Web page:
Or consider this. In Hungarian, instructions are often given in the present tense, first-person plural (e.g., “First we open flap A, then we attach part B”). The author doesn’t really care what verb tense is used to provide directions. The goal is to provide instructions in the culturally accepted standard format for the target audience. In an English translation, then, we can switch to command form without straying from the original style intent (e.g., “Open flap A, then attach part B”).

These copyediting issues are far easier to track over time, rather than with each project. Reading the examples here probably made you think of recurrent issues in your own language pair—if so, write them down now! You can use a table here as well to organize the style preferences of your target language. Table 2 below contains a few into-English translation examples.

Table 2: Examples of Into-English Translation Issues


Final Thoughts

A bit of organization at the beginning of a project can save you a lot of time and energy during the review stage of your translation project, and customizing your review to each client’s preferences will certainly increase the quality of your language services. Remember, the goal of any translation is to successfully convey an author’s information and personality to a foreign audience. Whether you use the tools suggested here or create your own, invest some of your project time in defining style decisions clearly. Your clients will thank you!

  1. For even more detail than can be included here on the concept of style, try The Sense of Style, by Steven Pinker (Pengiun Group, 2014),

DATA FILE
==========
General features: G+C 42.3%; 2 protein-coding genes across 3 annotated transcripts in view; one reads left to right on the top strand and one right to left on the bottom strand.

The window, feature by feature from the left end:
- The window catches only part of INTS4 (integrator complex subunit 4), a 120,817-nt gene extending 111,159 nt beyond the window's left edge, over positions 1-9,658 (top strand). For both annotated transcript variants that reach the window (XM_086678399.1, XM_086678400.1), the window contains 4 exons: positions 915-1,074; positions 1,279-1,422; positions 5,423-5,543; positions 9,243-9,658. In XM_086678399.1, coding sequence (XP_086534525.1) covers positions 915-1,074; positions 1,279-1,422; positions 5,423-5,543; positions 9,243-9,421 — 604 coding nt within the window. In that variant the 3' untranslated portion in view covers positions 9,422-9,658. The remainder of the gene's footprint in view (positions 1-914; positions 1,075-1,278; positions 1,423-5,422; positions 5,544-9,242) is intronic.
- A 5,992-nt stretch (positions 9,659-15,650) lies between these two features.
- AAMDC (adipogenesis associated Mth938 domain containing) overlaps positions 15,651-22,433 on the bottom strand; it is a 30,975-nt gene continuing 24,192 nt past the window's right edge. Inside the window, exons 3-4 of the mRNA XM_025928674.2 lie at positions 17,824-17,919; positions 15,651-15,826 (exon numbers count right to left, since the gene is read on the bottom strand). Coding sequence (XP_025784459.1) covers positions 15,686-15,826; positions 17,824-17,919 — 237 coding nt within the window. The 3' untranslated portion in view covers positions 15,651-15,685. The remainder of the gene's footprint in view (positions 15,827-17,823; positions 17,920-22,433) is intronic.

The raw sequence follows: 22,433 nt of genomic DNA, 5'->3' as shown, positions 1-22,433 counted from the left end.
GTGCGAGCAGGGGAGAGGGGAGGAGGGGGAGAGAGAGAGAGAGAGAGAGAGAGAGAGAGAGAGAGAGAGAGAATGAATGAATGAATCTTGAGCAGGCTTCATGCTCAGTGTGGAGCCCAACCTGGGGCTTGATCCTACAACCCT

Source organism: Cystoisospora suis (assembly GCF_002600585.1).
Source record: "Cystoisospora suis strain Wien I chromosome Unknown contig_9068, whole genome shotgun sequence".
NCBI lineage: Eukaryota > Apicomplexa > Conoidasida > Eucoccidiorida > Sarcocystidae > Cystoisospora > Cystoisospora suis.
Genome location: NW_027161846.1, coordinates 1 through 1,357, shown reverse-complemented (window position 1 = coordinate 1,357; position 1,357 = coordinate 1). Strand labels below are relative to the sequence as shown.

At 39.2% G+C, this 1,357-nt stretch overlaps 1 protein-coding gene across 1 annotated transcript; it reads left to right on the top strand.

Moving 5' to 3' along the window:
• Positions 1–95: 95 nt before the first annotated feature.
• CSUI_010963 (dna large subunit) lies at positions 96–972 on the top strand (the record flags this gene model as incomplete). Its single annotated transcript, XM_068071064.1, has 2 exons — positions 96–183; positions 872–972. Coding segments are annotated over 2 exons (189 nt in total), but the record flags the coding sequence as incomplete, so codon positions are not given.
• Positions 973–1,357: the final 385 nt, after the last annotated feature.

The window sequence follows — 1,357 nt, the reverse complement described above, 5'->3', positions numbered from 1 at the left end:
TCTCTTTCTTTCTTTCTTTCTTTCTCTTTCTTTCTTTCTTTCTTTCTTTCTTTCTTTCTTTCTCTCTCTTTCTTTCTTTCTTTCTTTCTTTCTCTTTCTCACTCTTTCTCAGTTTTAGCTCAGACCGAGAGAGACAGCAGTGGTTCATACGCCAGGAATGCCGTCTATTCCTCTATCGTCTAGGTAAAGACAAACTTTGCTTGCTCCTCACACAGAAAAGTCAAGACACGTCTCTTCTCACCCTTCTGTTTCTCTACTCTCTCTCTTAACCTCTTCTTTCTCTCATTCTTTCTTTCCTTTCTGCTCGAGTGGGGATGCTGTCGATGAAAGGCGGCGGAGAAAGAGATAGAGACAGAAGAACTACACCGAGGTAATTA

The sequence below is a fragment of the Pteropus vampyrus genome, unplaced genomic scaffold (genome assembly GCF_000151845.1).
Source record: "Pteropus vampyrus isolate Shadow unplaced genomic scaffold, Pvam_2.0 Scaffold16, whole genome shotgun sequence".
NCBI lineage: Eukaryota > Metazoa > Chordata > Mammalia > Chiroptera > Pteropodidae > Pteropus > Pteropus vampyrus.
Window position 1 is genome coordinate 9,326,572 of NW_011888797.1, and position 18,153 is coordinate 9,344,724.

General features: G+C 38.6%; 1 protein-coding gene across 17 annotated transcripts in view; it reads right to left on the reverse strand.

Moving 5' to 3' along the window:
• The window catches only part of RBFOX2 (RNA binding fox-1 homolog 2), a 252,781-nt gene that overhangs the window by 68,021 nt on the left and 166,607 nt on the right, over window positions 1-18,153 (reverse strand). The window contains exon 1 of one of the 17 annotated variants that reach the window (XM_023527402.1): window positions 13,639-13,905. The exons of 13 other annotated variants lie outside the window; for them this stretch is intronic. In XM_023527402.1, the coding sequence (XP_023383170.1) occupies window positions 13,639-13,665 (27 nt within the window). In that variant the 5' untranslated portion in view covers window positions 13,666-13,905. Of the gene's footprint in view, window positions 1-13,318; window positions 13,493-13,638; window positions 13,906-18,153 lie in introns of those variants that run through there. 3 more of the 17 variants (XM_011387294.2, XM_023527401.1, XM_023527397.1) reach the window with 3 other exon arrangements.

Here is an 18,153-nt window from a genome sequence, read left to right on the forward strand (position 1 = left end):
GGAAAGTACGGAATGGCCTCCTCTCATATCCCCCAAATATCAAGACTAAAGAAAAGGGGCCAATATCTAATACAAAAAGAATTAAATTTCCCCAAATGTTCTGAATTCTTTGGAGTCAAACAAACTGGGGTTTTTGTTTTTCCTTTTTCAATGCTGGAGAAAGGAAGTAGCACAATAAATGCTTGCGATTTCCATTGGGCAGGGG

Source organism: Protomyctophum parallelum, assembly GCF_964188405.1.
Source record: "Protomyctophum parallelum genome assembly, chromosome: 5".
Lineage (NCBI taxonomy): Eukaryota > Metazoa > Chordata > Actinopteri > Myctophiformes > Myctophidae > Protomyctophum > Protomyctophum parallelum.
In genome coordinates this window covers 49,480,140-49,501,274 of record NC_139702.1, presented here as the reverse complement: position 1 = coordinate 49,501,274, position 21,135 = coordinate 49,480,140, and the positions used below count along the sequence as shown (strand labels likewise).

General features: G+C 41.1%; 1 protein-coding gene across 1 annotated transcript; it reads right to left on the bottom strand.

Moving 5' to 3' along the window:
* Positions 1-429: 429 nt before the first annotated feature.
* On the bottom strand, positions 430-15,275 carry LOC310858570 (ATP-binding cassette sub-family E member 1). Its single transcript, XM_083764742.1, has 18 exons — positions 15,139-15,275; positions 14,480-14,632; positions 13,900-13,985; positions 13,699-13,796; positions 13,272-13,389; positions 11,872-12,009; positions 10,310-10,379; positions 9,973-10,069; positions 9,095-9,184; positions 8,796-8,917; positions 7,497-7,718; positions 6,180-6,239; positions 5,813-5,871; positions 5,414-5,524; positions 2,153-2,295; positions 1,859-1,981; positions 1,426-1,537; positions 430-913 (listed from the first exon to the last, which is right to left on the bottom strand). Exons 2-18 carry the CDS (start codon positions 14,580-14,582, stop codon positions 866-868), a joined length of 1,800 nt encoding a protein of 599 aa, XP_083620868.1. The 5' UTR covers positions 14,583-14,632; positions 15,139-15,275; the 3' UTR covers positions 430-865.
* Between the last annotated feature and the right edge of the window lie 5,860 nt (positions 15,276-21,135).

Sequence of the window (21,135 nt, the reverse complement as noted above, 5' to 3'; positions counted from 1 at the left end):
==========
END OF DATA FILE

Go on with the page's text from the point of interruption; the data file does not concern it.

2. Levitin, Daniel J. The Organized Mind: Thinking Straight in the Age of Information Overload (Penguin Group, 2014), starting at 67,
  3. Thompson, Derek. “Presidential Speeches Were Once College-Level Rhetoric—Now They’re for Sixth-Graders,” The Atlantic (October 14, 2014),
  4. For a particularly good discussion of writing patterns that contribute to balance, rhythm, and suspense, read Building Great Sentences, by Brooks Landon (Plume, 2013),
  5. The goal of all editing is to ensure a text is “correct, concise, clear, and consistent.” Stainton, Elsie Myers. The Fine Art of Copyediting, Second Edition (Columbia University Press, 2002),

Carolyn Yohn is a professionally trained copyeditor who provides revision services to law firms, education consultants, and nonprofit organizations. She translates French and Hungarian legal and academic texts into American English under the name Untangled Translations. She was officially approved (agréée) by the Consulate General of France in San Francisco for translation in 2015. She is the Sacramento-area ambassador for the Northern California Translators Association, an ATA chapter. Contact: